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The Politics of Care, Love, and Justice

A Review of Blanche Wiesen Cook’s Eleanor Roosevelt, Volume 2: 1933-1938, The Defining Years

Blanche Wiesen Cook was born on April 20, 1941 in New York, New York. She graduated from Hunter College with a B.A. in 1962; she then received an M.A. from Johns Hopkins University in 1964 and a Ph.D. in history from the same university in 1970. She decided to make her career as a teacher and historian. She is the former vice-president of research for the American Historical Association.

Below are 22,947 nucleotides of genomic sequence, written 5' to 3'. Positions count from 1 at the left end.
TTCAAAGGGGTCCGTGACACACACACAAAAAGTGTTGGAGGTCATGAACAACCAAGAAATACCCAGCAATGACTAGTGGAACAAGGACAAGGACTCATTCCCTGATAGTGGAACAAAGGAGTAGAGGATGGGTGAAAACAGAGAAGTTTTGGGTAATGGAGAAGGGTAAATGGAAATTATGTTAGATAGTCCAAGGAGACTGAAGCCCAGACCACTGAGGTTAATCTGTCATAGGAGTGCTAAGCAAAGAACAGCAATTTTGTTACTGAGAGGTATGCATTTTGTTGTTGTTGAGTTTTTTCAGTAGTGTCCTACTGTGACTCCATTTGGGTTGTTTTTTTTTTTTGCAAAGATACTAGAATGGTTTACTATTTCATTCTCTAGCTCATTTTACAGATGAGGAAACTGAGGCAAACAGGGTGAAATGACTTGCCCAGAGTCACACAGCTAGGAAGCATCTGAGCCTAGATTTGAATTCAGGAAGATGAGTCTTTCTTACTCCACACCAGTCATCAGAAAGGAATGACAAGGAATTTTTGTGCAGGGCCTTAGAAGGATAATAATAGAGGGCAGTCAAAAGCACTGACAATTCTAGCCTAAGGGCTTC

Eleanor Roosevelt once said, “How men hate women in a position of real power!”1 She was a powerful, exciting, and unconventional woman who dedicated her life to better the lives of others. In Blanche Wiesen Cook’s second volume of her two-part biography, Eleanor Roosevelt, Volume 2: 1933-1938, The Defining Years, Cook takes the reader into the first half of Eleanor’s life as First Lady. She analyzes Eleanor’s energetic views on progressive causes of the 1930s era and how they became intertwined in her relationship with Franklin D. Roosevelt. Cook emphasizes how Eleanor’s goals and actions to create equality for all changed America’s future. This new social order Eleanor wanted to create not only affected the American people, but her personal life as well. Eleanor’s relationship with Lorena Hickok became strained as Eleanor’s life became more chaotic. According to Cook, Eleanor Roosevelt contributed many ideas to her husband regarding plans for his New Deal. Eleanor stayed dedicated to her politics of care, love, and justice throughout her life, and Cook focuses on these characteristics of Eleanor that made her accomplish her goals during those first defining years of being First Lady.